The intent of this competition is twofold: to foster new ideas on how to better handle the growing density of unplanned cities and to spread awareness of this massive problem. Contestants should consider how design can empower communities and allow for a self-sufficient future.
Last week, the Knight Foundation announced the 126 finalists for its Knight Cities Challenge. This Challenge was an open call for ideas on how to invigorate the 26 US communities that receive funding from the Foundation. Over 7,000 submissions were received, with ideas ranging from the installation of street arcades to the transformation of vacant city lots. The Knight Foundation chose submissions from each of the 26 communities, selecting those that best encouraged community engagement, provided economic opportunity, and made the city a more attractive place to be. See the full list of finalists, here!
In the wake of her selection as the recipient of the Julius Shulman Institute Excellence in Photography Award for 2015, Hélène Binet‘s work will be exhibited at the Woodbury University Hollywood (WUHO) Gallery in Los Angeles, California. The exhibition, entitled Hélène Binet: Fragments of Light, will be open from February 28, 2015 to March 29, 2015, showcasing the highlights of the artist’s career as a renowned architectural photographer. The exhibition will be initiated with an opening reception and award ceremony on February 28, 2015 to honor Binet for her achievements.
Artplace America is offering up to $3 million in funding to an applicant non-governmental organization (NGO) in six different regions of the US as a part of its Community Development Investments program. Artplace will select these six organizations based on their interest in “sustainably incorporating arts and cultural strategies into the organizations work.” If selected, NGOs will work with financial advisement teams, as well as creative consultants to make the best use of the grant money. To see if your organization is eligible, click here!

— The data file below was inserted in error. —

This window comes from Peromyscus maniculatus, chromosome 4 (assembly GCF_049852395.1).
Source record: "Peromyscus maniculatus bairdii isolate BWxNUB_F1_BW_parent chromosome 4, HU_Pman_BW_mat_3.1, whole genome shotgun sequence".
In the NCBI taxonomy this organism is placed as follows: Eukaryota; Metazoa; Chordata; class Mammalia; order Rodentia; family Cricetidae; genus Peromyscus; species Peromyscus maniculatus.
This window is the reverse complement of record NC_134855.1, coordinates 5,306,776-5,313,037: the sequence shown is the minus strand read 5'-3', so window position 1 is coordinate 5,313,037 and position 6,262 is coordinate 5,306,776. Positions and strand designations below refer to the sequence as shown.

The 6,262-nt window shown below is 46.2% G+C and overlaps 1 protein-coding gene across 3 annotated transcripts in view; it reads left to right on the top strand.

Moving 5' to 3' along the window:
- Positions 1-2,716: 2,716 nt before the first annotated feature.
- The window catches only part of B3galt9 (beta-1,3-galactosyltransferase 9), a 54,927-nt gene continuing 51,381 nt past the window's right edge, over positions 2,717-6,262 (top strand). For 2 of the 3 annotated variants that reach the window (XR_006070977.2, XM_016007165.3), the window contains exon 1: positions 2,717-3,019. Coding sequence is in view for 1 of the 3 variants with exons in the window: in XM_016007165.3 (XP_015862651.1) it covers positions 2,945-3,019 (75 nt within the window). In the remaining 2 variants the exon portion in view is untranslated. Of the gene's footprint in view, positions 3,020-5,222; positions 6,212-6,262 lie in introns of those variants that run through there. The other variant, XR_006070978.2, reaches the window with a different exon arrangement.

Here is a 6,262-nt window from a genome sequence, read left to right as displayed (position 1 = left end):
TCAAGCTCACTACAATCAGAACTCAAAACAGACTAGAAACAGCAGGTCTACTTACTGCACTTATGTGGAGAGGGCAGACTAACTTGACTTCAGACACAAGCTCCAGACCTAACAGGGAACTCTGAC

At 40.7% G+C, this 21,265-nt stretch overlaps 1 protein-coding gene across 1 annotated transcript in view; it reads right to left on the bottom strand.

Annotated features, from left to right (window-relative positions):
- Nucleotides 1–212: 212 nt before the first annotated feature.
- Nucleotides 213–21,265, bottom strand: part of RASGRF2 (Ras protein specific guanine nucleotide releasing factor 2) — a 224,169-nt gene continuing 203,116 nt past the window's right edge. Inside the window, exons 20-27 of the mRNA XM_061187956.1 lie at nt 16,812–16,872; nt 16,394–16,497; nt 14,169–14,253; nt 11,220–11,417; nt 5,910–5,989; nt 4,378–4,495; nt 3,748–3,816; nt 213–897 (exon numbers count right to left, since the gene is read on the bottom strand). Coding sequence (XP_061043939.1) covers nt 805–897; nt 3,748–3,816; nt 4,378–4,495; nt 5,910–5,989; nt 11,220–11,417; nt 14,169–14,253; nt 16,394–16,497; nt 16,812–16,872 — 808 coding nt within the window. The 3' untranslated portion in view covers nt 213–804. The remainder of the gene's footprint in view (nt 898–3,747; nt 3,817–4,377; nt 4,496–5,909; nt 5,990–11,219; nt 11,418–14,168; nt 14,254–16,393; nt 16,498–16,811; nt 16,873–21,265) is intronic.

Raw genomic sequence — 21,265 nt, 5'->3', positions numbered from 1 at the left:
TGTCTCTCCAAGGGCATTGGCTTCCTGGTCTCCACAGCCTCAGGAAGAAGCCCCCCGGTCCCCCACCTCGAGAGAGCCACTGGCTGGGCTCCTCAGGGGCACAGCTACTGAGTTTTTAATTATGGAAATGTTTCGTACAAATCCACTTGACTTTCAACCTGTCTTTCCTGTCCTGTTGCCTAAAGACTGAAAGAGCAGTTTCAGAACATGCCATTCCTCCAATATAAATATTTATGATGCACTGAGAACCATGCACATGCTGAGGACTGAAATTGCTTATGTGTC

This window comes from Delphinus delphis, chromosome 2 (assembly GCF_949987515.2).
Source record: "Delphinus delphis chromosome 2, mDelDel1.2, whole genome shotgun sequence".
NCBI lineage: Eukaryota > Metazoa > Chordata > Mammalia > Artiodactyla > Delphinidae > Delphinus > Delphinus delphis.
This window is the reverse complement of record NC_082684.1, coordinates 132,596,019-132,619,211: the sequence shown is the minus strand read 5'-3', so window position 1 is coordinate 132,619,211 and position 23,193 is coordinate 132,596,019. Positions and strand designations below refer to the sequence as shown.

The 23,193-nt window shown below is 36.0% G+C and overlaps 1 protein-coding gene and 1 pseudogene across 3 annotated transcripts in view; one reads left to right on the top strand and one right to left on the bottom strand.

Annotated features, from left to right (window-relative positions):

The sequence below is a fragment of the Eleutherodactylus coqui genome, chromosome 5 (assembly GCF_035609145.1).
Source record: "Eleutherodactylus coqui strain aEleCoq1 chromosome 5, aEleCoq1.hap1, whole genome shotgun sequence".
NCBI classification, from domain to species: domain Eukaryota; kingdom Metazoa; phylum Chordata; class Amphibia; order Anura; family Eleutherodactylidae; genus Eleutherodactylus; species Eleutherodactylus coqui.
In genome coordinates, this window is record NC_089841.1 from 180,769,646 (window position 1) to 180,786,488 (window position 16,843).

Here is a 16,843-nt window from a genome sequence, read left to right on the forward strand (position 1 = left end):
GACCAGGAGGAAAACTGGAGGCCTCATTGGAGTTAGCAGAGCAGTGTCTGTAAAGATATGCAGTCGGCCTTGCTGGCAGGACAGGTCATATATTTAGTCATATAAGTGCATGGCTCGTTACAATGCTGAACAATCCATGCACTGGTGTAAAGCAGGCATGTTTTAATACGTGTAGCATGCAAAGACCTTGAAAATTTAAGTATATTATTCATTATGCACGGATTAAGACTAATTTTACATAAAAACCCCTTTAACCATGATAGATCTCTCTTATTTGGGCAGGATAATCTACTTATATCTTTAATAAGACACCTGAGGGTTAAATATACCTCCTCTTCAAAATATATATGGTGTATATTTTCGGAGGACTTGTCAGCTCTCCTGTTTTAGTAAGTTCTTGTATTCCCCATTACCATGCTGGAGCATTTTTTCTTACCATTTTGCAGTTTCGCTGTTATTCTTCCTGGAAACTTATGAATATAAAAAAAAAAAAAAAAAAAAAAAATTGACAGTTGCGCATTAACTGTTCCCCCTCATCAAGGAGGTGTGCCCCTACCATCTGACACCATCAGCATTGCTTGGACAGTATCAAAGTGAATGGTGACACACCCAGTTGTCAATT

Starting January 29th, Munich‘s Haus der Kunst will host “Form, Heft, Material,” a major retrospective of the work of British architect David Adjaye. Co-curated by Okwui Enwezor and Zoe Ryan, the exhibition’s broad catalogue reflects Adjaye’s diverse career and portfolio, including architectural projects alongside material experiments, research, and furniture design. Through sketches, models, prints, drawings, 1:1 building fragments, film, and text, “Form, Heft, Material” foregrounds Adjaye’s work against the rich geographical and social context that frames his design approach.